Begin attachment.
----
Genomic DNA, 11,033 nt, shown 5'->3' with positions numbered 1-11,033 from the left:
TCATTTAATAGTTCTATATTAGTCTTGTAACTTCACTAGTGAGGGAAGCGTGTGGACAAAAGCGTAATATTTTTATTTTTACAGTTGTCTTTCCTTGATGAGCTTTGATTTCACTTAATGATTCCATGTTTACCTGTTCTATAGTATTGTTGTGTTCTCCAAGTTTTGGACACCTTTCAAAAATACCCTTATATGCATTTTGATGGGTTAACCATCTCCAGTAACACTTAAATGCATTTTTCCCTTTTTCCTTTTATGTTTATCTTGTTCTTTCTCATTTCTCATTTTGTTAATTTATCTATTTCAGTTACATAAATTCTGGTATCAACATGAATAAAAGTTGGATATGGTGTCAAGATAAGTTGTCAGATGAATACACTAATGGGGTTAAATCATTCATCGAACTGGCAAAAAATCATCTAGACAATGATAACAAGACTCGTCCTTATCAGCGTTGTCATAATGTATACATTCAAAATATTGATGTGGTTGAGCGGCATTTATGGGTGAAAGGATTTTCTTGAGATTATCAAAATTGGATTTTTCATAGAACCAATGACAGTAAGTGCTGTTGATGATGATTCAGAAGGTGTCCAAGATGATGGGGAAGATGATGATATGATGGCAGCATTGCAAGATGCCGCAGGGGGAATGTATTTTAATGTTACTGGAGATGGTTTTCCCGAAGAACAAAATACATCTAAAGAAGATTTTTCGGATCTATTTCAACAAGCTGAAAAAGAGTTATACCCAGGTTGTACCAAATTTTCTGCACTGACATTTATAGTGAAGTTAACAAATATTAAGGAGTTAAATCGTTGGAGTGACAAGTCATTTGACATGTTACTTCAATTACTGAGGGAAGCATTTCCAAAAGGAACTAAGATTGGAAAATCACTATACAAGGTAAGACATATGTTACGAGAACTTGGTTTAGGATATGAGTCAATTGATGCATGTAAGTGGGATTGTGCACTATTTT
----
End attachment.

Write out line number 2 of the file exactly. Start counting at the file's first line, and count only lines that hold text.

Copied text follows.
TCATTTAATAGTTCTATATTAGTCTTGTAACTTCACTAGTGAGGGAAGCGTGTGGACAAAAGCGTAATATTTTTATTTTTACAGTTGTCTTTCCTTGATGAGCTTTGATTTCACTTAATGATTCCATGTTTACCTGTTCTATAGTATTGTTGTGTTCTCCAAGTTTTGGACACCTTTCAAAAATACCCTTATATGCATTTTGATGGGTTAACCATCTCCAGTAACACTTAAATGCATTTTTCCCTTTTTCCTTTTATGTTTATCTTGTTCTTTCTCATTTCTCATTTTGTTAATTTATCTATTTCAGTTACATAAATTCTGGTATCAACATGAATAAAAGTTGGATATGGTGTCAAGATAAGTTGTCAGATGAATACACTAATGGGGTTAAATCATTCATCGAACTGGCAAAAAATCATCTAGACAATGATAACAAGACTCGTCCTTATCAGCGTTGTCATAATGTATACATTCAAAATATTGATGTGGTTGAGCGGCATTTATGGGTGAAAGGATTTTCTTGAGATTATCAAAATTGGATTTTTCATAGAACCAATGACAGTAAGTGCTGTTGATGATGATTCAGAAGGTGTCCAAGATGATGGGGAAGATGATGATATGATGGCAGCATTGCAAGATGCCGCAGGGGGAATGTATTTTAATGTTACTGGAGATGGTTTTCCCGAAGAACAAAATACATCTAAAGAAGATTTTTCGGATCTATTTCAACAAGCTGAAAAAGAGTTATACCCAGGTTGTACCAAATTTTCTGCACTGACATTTATAGTGAAGTTAACAAATATTAAGGAGTTAAATCGTTGGAGTGACAAGTCATTTGACATGTTACTTCAATTACTGAGGGAAGCATTTCCAAAAGGAACTAAGATTGGAAAATCACTATACAAGGTAAGACATATGTTACGAGAACTTGGTTTAGGATATGAGTCAATTGATGCATGTAAGTGGGATTGTGCACTATTTT